Exchange 2000's Dangerous Temptation
Warning.Exchange 2000 presents a temptation to Microsoft Corp. for Machiavellianmanipulation.
Thescenario is this: Exchange 2000 builds on the capabilities of Windows 2000 andActive Directory. In other words, both have to be installed before you candeploy Exchange 2000, which will be officially launched at the end ofSeptember.
The problem Microsoft has is that Windows 2000 isn’t flying out of the factory and into the enterprise. Microsoft characterizes Windows 2000 sales as faster than it expected, but it’s still not that fast compared with the company’s current market position with Windows 95/98 or Windows NT.
Then there’s the matter of Active Directory. Anecdotal evidence suggests the majority of Windows 2000 deployments outside Microsoft’s Rapid Deployment Program and Joint Development Program are desktop-only rollouts. Microsoft isn’t clarifying the situation.
In short, Windows 2000 Server isn’t being deployed all that much, thus Active Directory installations are very rare.
Part of the problem with Active Directory rollouts, in addition to the tremendous amount of planning involved, is that there are basically no applications available for sale that fully leverage the capabilities of the new directory service. Exchange 2000 was supposed to be the first -- and it was supposed to emerge closer to Windows 2000's February release. So it’s a Catch-22. Customers haven’t had a compelling reason to go to the Active Directory without Exchange 2000; but now that Exchange 2000 is out, people aren’t on Active Directory yet.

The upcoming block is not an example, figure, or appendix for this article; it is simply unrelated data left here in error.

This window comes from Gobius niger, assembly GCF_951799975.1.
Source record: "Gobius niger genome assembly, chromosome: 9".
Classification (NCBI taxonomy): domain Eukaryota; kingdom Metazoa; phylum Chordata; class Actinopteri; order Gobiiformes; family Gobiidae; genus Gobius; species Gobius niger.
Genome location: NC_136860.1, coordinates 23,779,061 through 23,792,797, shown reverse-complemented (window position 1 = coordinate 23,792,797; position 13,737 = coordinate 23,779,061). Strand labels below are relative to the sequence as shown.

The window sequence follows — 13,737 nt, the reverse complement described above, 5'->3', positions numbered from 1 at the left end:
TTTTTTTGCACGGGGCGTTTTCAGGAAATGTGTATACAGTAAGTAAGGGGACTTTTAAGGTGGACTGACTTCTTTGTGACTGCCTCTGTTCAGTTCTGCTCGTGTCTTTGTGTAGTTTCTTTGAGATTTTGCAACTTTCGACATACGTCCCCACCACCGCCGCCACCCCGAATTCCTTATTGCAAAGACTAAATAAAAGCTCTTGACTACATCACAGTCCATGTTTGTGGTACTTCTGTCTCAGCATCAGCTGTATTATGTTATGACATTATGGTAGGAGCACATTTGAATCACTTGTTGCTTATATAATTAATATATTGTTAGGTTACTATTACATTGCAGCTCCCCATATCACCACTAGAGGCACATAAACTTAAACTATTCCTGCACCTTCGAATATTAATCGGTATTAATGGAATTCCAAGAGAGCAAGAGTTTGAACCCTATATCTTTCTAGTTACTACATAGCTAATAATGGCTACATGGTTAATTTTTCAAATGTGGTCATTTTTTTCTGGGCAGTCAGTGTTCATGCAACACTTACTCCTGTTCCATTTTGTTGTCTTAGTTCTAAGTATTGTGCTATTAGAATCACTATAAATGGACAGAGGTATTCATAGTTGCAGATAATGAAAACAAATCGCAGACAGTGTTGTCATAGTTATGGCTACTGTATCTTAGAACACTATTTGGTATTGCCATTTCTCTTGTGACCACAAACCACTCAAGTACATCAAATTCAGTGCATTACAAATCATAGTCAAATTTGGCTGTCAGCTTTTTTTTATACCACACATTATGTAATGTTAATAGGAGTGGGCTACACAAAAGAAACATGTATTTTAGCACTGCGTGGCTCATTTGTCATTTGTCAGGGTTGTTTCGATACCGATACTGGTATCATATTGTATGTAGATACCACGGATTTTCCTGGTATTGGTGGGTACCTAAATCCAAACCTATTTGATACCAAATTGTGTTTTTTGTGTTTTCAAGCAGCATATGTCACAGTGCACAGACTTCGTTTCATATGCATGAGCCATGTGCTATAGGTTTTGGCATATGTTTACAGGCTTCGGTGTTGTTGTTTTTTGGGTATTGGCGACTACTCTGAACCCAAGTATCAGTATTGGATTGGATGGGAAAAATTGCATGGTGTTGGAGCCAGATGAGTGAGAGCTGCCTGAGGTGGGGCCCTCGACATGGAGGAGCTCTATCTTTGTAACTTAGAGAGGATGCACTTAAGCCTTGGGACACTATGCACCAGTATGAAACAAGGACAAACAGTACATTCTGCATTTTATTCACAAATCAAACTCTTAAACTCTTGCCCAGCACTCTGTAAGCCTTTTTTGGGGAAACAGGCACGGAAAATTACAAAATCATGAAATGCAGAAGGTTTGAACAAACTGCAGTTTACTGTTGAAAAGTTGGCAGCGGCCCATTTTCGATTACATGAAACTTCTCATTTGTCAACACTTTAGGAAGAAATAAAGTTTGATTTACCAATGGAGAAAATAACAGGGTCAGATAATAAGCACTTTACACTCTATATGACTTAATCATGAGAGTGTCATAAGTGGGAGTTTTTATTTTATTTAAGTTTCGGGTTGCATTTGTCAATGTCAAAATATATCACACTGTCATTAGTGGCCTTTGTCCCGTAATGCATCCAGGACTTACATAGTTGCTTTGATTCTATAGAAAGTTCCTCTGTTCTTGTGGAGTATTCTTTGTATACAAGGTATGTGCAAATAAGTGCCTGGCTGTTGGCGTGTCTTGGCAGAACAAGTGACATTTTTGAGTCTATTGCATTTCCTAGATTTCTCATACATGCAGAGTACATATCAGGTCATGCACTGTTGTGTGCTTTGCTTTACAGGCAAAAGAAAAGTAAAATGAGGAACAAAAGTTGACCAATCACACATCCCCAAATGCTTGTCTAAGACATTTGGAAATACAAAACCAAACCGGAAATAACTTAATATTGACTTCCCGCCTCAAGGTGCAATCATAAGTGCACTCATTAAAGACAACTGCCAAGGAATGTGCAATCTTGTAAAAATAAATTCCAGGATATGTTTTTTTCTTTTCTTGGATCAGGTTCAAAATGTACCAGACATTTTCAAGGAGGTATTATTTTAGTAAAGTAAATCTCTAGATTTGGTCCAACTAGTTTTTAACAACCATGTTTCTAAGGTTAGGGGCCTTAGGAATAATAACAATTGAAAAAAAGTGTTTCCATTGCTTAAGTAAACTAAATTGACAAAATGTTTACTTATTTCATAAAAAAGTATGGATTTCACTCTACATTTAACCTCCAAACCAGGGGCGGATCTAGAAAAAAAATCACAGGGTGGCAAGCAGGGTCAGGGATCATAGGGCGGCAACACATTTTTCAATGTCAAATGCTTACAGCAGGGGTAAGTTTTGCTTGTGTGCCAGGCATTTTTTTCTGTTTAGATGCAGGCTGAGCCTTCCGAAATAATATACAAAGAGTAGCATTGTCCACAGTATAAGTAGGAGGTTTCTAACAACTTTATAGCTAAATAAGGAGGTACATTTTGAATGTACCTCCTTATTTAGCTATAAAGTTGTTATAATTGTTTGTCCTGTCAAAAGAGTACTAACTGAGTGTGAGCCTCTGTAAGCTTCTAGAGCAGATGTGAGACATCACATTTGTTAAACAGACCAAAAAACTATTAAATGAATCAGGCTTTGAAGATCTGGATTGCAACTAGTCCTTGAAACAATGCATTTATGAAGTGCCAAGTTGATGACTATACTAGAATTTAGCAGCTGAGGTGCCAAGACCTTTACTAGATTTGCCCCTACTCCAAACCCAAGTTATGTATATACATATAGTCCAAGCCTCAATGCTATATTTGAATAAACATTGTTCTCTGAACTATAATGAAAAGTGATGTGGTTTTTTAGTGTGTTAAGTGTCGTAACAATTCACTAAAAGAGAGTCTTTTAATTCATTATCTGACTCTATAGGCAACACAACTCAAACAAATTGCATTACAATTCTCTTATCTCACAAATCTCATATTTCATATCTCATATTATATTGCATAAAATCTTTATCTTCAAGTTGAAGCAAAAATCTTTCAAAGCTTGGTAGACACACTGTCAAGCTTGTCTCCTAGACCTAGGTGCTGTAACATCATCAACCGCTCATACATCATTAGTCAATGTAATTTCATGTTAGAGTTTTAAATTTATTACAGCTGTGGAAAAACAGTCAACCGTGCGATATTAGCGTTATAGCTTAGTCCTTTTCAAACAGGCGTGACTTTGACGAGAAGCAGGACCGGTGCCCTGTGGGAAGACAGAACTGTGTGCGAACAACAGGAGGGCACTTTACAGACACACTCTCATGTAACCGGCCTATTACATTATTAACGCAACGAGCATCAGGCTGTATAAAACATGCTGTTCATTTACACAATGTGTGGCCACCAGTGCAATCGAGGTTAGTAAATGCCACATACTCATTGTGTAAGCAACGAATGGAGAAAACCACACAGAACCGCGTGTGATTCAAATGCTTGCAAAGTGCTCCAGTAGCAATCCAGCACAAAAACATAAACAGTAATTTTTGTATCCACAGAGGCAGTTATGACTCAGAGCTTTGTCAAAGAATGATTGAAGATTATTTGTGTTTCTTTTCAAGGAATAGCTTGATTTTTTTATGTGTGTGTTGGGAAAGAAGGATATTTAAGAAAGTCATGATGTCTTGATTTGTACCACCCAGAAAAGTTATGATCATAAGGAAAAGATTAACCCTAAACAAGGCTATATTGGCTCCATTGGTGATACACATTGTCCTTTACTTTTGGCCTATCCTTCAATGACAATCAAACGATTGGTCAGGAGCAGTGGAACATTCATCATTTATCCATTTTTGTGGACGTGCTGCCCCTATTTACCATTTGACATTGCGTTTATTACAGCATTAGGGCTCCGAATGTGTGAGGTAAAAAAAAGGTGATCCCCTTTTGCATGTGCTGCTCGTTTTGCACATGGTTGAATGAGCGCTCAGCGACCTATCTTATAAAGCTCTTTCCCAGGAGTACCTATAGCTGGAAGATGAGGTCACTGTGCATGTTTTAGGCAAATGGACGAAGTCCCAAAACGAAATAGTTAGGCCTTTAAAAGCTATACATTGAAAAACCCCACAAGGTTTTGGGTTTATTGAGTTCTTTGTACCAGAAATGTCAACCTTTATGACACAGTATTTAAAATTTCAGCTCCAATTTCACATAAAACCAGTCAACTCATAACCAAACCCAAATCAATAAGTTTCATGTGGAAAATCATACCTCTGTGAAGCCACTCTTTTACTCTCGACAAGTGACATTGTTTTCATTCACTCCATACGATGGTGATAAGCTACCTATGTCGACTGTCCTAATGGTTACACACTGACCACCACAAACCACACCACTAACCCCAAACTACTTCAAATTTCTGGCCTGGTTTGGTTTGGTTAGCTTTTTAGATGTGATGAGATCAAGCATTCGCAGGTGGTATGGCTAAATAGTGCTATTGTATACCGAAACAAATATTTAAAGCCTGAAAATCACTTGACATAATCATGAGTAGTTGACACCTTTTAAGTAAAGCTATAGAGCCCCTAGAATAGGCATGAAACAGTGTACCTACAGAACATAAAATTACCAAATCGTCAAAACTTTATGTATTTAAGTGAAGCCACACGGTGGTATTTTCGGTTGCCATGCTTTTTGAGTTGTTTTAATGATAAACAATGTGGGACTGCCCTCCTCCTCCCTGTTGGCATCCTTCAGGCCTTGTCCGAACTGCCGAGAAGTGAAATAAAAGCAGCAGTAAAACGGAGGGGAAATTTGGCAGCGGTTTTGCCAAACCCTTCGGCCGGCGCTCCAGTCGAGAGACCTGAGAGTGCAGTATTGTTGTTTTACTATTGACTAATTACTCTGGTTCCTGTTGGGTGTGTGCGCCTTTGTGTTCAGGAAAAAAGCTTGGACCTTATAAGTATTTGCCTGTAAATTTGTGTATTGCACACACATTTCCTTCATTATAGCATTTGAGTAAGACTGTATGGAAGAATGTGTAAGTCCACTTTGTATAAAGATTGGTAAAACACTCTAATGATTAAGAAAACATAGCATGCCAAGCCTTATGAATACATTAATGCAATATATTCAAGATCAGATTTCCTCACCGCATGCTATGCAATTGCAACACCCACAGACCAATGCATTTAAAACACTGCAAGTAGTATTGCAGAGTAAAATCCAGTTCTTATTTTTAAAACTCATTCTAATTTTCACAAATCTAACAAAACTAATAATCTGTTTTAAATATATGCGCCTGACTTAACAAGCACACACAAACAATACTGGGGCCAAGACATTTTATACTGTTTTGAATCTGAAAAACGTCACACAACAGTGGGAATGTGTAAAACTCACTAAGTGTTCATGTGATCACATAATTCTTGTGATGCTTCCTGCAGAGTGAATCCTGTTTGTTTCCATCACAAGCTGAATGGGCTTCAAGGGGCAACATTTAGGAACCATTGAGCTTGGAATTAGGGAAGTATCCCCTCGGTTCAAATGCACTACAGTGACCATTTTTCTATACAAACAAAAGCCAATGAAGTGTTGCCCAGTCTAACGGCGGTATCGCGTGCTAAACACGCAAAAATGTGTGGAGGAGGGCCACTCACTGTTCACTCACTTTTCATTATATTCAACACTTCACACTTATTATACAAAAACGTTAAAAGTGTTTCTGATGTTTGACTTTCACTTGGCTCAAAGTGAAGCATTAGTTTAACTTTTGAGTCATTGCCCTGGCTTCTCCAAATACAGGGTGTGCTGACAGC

Let’s get back to Microsoft's great temptation. The company could -- and I hope that it doesn't -- subtly scale back support of the immensely popular Exchange 5.5 to not-so-gently nudge the user base to Exchange 2000 and, by default, to Active Directory.
Support always suffers a little bit on an old version of software when a new version comes out. To be fair, companies are justifiably more enthusiastic about the latest and greatest engineering efforts than with patching the problems encountered by users sticking with older software.
But Microsoft has a greater responsibility to those in its Exchange 5.5 customer base for two reasons: Asking customers to upgrade to Active Directory is a colossal request that requires ample time and planning, and Exchange 5.5 is the most important Windows NT-based application in many organizations.
Microsoft set a bad precedent in its Microsoft Certified Professional and Microsoft Certified Systems Engineer certification program by accelerating the retirement of Windows NT 4.0 certification and exams. A major point of discussion among Microsoft Certified Professionals at the recent MCP TechMentor 2000 conference in San Francisco this month was when to take the quickie Windows 2000 certification test that would let them retain their certifications. The cynical view is that Microsoft is twisting arms among its army of loyal partners to get certified on Windows 2000 to force customers to make Windows 2000 migrations. The broader question is what this portends for the continuation of support for the mass of customers who choose not to go to Windows 2000 for several years.
In the case of Exchange 2000, approach implementation as you would Windows 2000 desktop or server rollouts and Active Directory rollouts. See if you can build a business case for it in your organization. If you can, go for it. If not, demand that Microsoft do the right thing by maintaining full support of Exchange 5.5.